Career Compass (“CC”): Tell me about your experience with Career Compass.
Myranda (“M”): Before my senior year, I saw Career Compass Coaches talking to students, and I always wondered what they were doing. When I was a senior, they called me to meet with them, and I learned quickly what was in store for me. At our first meeting, the coaches asked me about my goals, what college I wanted to attend, and we got to know each other. We discussed applying for Southeastern Louisiana University (SLU), which was my number one choice. Every time my coach was at my school, I made sure I stopped by to chat. I’m a first-generation college student, so I really leaned on my coach with all the questions I had about college. I really value the relationship I developed with her.
CC: Which coach did you work with?
CC: Yes, she is! How did you decide to apply for the scholarship?
M: I applied for many scholarships, and this was the only one I received. I was honest, answered the questions with much thought, and didn’t have anything to lose by applying.
CC: What does the scholarship award mean to you?
M: It has given me financial security. I’m not stressed about the small things, and am able to be a better student because of it. I am just so thankful!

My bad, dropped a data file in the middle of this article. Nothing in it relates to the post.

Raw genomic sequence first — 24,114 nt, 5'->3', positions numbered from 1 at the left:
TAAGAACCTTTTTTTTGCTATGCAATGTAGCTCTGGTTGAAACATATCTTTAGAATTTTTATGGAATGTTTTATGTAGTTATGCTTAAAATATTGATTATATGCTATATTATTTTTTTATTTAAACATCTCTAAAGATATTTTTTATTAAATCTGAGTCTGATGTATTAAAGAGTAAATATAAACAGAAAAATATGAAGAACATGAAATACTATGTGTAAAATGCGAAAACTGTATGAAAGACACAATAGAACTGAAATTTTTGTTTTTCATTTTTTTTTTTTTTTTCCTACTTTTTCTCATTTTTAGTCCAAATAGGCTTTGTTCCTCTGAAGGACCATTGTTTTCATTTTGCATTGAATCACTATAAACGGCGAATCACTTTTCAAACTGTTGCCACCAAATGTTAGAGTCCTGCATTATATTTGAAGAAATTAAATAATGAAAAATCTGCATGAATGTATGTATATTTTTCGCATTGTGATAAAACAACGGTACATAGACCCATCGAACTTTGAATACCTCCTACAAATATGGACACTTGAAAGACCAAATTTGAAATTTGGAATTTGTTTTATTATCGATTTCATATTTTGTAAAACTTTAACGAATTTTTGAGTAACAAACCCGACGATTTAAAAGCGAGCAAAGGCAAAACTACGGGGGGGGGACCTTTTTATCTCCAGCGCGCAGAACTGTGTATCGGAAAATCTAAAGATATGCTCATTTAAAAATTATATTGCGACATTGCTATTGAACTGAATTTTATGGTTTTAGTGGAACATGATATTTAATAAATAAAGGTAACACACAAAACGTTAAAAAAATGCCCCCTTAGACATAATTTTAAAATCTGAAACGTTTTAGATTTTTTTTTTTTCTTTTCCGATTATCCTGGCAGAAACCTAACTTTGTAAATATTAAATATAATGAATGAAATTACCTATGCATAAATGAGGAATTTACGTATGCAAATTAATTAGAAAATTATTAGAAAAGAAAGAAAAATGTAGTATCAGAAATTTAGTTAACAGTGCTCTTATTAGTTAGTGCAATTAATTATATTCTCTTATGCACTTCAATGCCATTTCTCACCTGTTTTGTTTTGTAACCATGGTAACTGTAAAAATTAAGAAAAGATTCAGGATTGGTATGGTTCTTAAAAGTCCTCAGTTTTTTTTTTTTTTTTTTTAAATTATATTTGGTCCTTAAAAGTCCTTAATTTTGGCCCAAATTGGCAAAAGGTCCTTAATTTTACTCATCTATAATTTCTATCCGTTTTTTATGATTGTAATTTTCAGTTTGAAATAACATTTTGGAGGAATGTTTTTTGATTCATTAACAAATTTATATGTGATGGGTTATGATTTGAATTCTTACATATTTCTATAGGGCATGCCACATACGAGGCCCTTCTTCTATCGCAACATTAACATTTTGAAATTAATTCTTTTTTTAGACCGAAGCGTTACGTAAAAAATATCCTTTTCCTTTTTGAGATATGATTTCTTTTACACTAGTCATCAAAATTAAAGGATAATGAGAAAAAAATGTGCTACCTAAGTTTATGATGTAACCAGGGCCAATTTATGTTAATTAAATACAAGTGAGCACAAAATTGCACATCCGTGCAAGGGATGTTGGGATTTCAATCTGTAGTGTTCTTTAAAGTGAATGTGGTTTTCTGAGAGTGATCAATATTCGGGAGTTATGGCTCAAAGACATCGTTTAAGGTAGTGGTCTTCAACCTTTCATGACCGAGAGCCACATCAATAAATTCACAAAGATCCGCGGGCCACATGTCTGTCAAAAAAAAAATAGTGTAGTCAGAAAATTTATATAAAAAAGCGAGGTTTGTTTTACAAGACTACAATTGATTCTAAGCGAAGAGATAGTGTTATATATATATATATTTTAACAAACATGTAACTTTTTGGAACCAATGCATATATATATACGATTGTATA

CC: Give a senior in high school advice that you wish you had.
M: 1. Be open minded to new experiences and different types of people. College is so different from high school. The world is filled with many different types of people, and I love that I’m able to be friends with people I didn’t encounter while in high school.
2. Get involved on campus. This has changed my life, and has taught me how to adapt to many different situations. I’ve been involved with Student Government for all four years of college. I’m the Student Coordinator of Student Government Association events. I’m also a member of NAACP, and an Orientation Leader. I have made so many friends through these organizations. I’ve also made professional connections that will help me after I graduate.
CC: Speaking of graduating, when will that happen? And what are your plans for after graduation?
R: I will be graduating from SLU in May 2017 in General Studies. After that, I plan on working in Children’s Ministry in Hammond area. I’m sad to leave college because I’ve had the best time!
Career Compass is so proud of these young women, as well as the dozens of other Boo Grigsby Foundation Scholarship awardees. If you’re a high school student in an eligible area, be sure to apply to the Boo Grigsby Scholarship Award. The deadline is April 25, 2017, to apply, so click here to learn about the criteria and to apply! There are also other scholarships you can apply for here.
--By Ashley LeSaicherre, College & Career Coach in Tangipahoa Parish